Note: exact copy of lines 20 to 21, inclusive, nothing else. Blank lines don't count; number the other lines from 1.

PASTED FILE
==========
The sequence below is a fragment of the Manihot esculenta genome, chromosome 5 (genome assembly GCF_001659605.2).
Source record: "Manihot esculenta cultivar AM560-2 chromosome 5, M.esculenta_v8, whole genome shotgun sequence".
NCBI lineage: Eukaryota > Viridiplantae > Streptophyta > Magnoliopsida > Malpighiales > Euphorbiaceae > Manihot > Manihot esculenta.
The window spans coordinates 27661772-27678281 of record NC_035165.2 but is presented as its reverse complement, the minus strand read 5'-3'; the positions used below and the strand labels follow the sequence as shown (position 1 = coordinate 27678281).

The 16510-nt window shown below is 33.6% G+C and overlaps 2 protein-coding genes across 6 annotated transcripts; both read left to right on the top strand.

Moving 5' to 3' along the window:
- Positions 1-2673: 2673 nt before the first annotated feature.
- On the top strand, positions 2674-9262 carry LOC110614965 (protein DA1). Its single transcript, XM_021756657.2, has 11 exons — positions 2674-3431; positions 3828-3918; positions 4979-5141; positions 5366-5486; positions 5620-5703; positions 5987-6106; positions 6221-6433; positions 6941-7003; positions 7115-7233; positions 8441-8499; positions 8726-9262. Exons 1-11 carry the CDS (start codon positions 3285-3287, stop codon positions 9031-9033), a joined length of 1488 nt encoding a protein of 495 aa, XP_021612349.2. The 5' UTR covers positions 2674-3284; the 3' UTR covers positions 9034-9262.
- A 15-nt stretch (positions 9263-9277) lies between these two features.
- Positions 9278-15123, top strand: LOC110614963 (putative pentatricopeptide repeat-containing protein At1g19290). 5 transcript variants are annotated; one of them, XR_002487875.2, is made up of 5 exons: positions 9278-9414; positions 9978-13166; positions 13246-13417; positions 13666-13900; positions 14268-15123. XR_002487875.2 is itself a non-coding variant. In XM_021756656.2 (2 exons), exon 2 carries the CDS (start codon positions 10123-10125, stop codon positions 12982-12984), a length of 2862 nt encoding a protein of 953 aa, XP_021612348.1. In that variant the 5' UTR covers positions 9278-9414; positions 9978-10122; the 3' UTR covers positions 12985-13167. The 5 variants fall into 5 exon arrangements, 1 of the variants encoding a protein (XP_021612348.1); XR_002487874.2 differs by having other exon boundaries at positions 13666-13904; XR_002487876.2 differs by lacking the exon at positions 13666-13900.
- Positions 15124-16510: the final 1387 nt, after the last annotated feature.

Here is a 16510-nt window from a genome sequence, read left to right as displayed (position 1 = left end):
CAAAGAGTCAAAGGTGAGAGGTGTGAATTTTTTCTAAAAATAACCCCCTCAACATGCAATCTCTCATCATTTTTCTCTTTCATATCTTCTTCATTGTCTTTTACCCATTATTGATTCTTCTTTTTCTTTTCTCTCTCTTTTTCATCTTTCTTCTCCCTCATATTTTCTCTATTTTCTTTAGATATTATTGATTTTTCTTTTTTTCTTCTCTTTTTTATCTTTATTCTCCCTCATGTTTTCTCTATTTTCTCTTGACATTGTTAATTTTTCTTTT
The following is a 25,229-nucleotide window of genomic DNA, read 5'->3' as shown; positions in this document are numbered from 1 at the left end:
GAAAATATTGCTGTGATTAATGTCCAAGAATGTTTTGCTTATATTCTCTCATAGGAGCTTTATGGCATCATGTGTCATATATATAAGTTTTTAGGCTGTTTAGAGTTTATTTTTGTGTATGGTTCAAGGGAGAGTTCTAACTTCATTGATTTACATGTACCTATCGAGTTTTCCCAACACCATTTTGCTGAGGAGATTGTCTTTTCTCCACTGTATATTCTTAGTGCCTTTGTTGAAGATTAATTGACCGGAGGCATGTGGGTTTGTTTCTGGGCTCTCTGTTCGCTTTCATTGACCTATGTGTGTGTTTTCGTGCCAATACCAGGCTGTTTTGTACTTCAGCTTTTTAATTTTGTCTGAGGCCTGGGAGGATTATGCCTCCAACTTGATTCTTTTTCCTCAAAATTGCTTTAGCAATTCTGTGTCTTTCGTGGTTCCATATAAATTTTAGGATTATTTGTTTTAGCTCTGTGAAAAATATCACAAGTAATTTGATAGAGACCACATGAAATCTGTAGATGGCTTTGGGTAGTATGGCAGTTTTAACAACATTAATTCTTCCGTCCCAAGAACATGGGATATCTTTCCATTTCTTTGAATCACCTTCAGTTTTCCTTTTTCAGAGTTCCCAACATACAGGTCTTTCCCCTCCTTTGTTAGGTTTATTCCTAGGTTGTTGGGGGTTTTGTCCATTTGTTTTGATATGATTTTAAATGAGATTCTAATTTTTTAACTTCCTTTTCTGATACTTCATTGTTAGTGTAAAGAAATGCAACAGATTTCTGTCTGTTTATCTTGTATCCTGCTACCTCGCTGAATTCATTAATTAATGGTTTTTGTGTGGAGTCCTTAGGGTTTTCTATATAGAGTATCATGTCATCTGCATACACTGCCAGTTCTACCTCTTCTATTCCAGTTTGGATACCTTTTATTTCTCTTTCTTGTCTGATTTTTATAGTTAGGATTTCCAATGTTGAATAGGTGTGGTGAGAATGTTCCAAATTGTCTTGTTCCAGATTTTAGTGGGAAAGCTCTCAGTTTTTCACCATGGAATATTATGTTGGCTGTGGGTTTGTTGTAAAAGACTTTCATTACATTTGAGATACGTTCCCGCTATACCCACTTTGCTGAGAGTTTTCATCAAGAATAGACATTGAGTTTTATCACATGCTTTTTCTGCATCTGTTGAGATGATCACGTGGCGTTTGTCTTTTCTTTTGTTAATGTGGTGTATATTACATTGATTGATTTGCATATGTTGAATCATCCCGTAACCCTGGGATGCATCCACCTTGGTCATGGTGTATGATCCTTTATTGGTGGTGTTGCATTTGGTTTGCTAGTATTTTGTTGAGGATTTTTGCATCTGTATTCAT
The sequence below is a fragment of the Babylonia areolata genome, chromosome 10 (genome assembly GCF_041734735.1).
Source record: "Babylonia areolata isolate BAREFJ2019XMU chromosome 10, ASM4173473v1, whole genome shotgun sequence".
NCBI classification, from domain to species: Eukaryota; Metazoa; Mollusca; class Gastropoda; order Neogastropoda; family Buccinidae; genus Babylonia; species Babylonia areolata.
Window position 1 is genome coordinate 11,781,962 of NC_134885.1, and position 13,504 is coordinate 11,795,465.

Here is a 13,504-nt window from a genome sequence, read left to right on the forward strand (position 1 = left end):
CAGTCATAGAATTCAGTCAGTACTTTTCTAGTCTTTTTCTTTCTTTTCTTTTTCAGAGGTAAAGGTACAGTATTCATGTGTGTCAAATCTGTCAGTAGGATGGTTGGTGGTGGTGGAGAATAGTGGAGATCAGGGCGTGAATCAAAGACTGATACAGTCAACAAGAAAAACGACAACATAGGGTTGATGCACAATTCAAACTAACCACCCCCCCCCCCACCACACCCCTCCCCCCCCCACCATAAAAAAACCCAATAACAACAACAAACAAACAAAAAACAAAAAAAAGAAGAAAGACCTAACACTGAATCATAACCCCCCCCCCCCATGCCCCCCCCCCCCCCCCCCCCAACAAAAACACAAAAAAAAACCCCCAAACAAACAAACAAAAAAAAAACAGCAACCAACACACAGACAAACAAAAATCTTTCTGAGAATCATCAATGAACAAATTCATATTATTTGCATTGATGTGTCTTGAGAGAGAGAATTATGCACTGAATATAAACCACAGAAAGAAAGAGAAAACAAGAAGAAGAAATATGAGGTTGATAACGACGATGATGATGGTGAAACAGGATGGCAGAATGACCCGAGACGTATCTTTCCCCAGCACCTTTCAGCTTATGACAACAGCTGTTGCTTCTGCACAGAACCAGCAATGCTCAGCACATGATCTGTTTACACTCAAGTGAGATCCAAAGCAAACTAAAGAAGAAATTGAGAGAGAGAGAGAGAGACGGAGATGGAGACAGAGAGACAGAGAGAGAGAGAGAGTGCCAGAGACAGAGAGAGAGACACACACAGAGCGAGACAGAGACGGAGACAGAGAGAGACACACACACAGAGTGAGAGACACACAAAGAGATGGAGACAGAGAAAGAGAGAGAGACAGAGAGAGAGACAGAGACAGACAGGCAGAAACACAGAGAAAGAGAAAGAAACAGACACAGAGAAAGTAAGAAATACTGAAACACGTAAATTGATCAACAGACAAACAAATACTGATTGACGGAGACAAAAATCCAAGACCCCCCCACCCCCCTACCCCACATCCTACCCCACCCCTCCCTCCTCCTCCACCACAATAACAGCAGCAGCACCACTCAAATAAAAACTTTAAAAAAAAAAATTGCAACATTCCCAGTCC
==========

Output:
Here is a 13,504-nt window from a genome sequence, read left to right on the forward strand (position 1 = left end):
CAGTCATAGAATTCAGTCAGTACTTTTCTAGTCTTTTTCTTTCTTTTCTTTTTCAGAGGTAAAGGTACAGTATTCATGTGTGTCAAATCTGTCAGTAGGATGGTTGGTGGTGGTGGAGAATAGTGGAGATCAGGGCGTGAATCAAAGACTGATACAGTCAACAAGAAAAACGACAACATAGGGTTGATGCACAATTCAAACTAACCACCCCCCCCCCCACCACACCCCTCCCCCCCCCACCATAAAAAAACCCAATAACAACAACAAACAAACAAAAAACAAAAAAAAGAAGAAAGACCTAACACTGAATCATAACCCCCCCCCCCCATGCCCCCCCCCCCCCCCCCCCCAACAAAAACACAAAAAAAAACCCCCAAACAAACAAACAAAAAAAAAACAGCAACCAACACACAGACAAACAAAAATCTTTCTGAGAATCATCAATGAACAAATTCATATTATTTGCATTGATGTGTCTTGAGAGAGAGAATTATGCACTGAATATAAACCACAGAAAGAAAGAGAAAACAAGAAGAAGAAATATGAGGTTGATAACGACGATGATGATGGTGAAACAGGATGGCAGAATGACCCGAGACGTATCTTTCCCCAGCACCTTTCAGCTTATGACAACAGCTGTTGCTTCTGCACAGAACCAGCAATGCTCAGCACATGATCTGTTTACACTCAAGTGAGATCCAAAGCAAACTAAAGAAGAAATTGAGAGAGAGAGAGAGAGACGGAGATGGAGACAGAGAGACAGAGAGAGAGAGAGAGTGCCAGAGACAGAGAGAGAGACACACACAGAGCGAGACAGAGACGGAGACAGAGAGAGACACACACACAGAGTGAGAGACACACAAAGAGATGGAGACAGAGAAAGAGAGAGAGACAGAGAGAGAGACAGAGACAGACAGGCAGAAACACAGAGAAAGAGAAAGAAACAGACACAGAGAAAGTAAGAAATACTGAAACACGTAAATTGATCAACAGACAAACAAATACTGATTGACGGAGACAAAAATCCAAGACCCCCCCACCCCCCTACCCCACATCCTACCCCACCCCTCCCTCCTCCTCCACCACAATAACAGCAGCAGCACCACTCAAATAAAAACTTTAAAAAAAAAAATTGCAACATTCCCAGTCC